While scholars still debate exact numbers, most would generally agree with Professor David Aliano in that “on the eve of the French Revolution, Saint Domingue, the Pearl of the Antilles, was the envy of all the Caribbean. It dominated the world sugar market and had the largest concentration of African slaves in the New World. In 1789 the population of the island consisted of 40,000 whites, 28,000 free blacks and mulattos, and 500,000 slaves—a black-white ratio of nine to one.” (Source)

This is an interesting fact for those of you who are intrigue by Haiti.

haitianhistory:

Did you know?

While scholars still debate exact numbers, most would generally agree with Professor David Aliano in that “on the eve of the French Revolution, Saint Domingue, the Pearl of the Antilles, was the envy of all the Caribbean. It dominated the world sugar market and had the largest concentration of African slaves in the New World. In 1789 the population of the island consisted of 40,000 whites, 28,000 free blacks and mulattos, and 500,000 slaves—a black-white ratio of nine to one.” (Source)

This is an interesting fact for those of you who are intrigue by Haiti.


remypinky:

thoughtsofablackgirl:

Congratulations to 16 year old Grace Bush who will receive a college degree before receiving her high school diploma.Last Friday Bush received a bachelor degree in Criminal Justice from Florida Atlantic University, she finished the program in 3 years with a 3.8 GPA. Bush attended Florida Atlantic University High School which gives students the opportunity to dual enroll in college course and earn credits for a higher degree. According to the Sun Sentinel. She also took class at the age of 13 at Broward College throughout the summer. Bush plans to attend FAU for her master’s degree in Public Administration. She plans to seek a law degree and hopes to one day become chief justice of the United States.


I have high hopes for our young

This is the essence of motivation.remypinky:

thoughtsofablackgirl:

Congratulations to 16 year old Grace Bush who will receive a college degree before receiving her high school diploma.Last Friday Bush received a bachelor degree in Criminal Justice from Florida Atlantic University, she finished the program in 3 years with a 3.8 GPA. Bush attended Florida Atlantic University High School which gives students the opportunity to dual enroll in college course and earn credits for a higher degree. According to the Sun Sentinel. She also took class at the age of 13 at Broward College throughout the summer. Bush plans to attend FAU for her master’s degree in Public Administration. She plans to seek a law degree and hopes to one day become chief justice of the United States.


I have high hopes for our young

This is the essence of motivation.remypinky:

thoughtsofablackgirl:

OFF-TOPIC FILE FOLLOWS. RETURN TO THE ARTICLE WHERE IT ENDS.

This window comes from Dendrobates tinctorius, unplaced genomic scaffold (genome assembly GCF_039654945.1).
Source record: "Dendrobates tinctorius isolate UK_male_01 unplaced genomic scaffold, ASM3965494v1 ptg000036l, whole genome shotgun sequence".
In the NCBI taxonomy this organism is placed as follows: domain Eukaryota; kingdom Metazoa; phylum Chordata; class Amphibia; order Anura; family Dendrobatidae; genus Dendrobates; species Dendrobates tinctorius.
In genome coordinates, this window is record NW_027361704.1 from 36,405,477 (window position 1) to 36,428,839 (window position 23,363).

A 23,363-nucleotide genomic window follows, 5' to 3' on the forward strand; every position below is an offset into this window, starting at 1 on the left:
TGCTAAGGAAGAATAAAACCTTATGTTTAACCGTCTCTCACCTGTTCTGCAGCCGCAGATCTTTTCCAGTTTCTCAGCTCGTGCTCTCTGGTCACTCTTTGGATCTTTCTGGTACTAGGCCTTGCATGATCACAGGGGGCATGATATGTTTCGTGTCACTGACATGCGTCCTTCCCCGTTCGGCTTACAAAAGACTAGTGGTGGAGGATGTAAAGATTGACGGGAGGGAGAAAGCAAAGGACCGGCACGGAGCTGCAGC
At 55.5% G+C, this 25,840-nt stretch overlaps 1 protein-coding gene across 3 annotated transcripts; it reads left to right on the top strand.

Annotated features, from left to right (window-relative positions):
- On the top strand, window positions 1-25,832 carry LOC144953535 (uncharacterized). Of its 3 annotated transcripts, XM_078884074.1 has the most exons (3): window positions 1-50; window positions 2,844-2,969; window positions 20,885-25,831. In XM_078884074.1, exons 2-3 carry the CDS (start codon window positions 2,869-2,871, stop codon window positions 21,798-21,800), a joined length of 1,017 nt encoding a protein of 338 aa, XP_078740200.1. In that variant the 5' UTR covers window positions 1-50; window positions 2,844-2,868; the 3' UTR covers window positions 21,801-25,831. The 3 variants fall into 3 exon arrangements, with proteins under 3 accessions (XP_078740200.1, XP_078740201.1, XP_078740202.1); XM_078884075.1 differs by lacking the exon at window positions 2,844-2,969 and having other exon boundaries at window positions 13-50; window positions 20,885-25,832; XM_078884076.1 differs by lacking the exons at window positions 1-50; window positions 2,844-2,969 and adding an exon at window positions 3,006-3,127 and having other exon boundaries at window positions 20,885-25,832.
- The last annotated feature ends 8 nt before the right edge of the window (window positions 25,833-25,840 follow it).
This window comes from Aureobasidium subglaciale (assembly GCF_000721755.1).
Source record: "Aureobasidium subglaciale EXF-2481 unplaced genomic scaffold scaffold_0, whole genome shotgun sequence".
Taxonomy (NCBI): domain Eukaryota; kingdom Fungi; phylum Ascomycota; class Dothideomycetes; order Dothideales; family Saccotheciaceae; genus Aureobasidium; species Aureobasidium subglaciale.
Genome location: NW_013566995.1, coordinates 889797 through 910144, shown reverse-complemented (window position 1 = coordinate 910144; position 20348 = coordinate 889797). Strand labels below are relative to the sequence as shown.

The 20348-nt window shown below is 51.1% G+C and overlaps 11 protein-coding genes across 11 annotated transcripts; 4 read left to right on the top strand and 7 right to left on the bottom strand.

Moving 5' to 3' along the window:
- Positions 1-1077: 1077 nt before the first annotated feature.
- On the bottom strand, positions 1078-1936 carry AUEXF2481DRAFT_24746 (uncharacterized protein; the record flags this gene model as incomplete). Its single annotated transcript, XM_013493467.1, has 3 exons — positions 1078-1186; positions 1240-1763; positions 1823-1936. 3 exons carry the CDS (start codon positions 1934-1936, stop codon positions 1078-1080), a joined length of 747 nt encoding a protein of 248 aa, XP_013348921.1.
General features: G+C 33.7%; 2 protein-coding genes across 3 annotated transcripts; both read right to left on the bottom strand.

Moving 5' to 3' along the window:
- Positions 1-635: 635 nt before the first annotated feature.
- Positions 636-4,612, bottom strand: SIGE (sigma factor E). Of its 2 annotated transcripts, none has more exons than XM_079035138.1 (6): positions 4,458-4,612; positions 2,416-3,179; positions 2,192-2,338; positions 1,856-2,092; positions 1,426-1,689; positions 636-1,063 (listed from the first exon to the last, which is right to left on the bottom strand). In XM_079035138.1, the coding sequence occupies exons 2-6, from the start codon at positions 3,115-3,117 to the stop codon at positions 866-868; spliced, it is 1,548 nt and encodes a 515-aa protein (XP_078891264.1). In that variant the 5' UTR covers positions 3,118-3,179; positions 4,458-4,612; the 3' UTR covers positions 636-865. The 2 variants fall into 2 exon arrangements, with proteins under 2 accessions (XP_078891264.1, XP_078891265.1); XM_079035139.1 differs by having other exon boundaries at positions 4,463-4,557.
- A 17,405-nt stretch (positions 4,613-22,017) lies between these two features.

Congratulations to 16 year old Grace Bush who will receive a college degree before receiving her high school diploma.Last Friday Bush received a bachelor degree in Criminal Justice from Florida Atlantic University, she finished the program in 3 years with a 3.8 GPA. Bush attended Florida Atlantic University High School which gives students the opportunity to dual enroll in college course and earn credits for a higher degree. According to the Sun Sentinel. She also took class at the age of 13 at Broward College throughout the summer. Bush plans to attend FAU for her master’s degree in Public Administration. She plans to seek a law degree and hopes to one day become chief justice of the United States.


I have high hopes for our young

This is the essence of motivation.remypinky:

thoughtsofablackgirl:

Congratulations to 16 year old Grace Bush who will receive a college degree before receiving her high school diploma.Last Friday Bush received a bachelor degree in Criminal Justice from Florida Atlantic University, she finished the program in 3 years with a 3.8 GPA. Bush attended Florida Atlantic University High School which gives students the opportunity to dual enroll in college course and earn credits for a higher degree. According to the Sun Sentinel. She also took class at the age of 13 at Broward College throughout the summer. Bush plans to attend FAU for her master’s degree in Public Administration. She plans to seek a law degree and hopes to one day become chief justice of the United States.


I have high hopes for our young

This is the essence of motivation.

remypinky:

thoughtsofablackgirl:

Congratulations to 16 year old Grace Bush who will receive a college degree before receiving her high school diploma.Last Friday Bush received a bachelor degree in Criminal Justice from Florida Atlantic University, she finished the program in 3 years with a 3.8 GPA. Bush attended Florida Atlantic University High School which gives students the opportunity to dual enroll in college course and earn credits for a higher degree. According to the Sun Sentinel. She also took class at the age of 13 at Broward College throughout the summer. Bush plans to attend FAU for her master’s degree in Public Administration. She plans to seek a law degree and hopes to one day become chief justice of the United States.

I have high hopes for our young

This is the essence of motivation.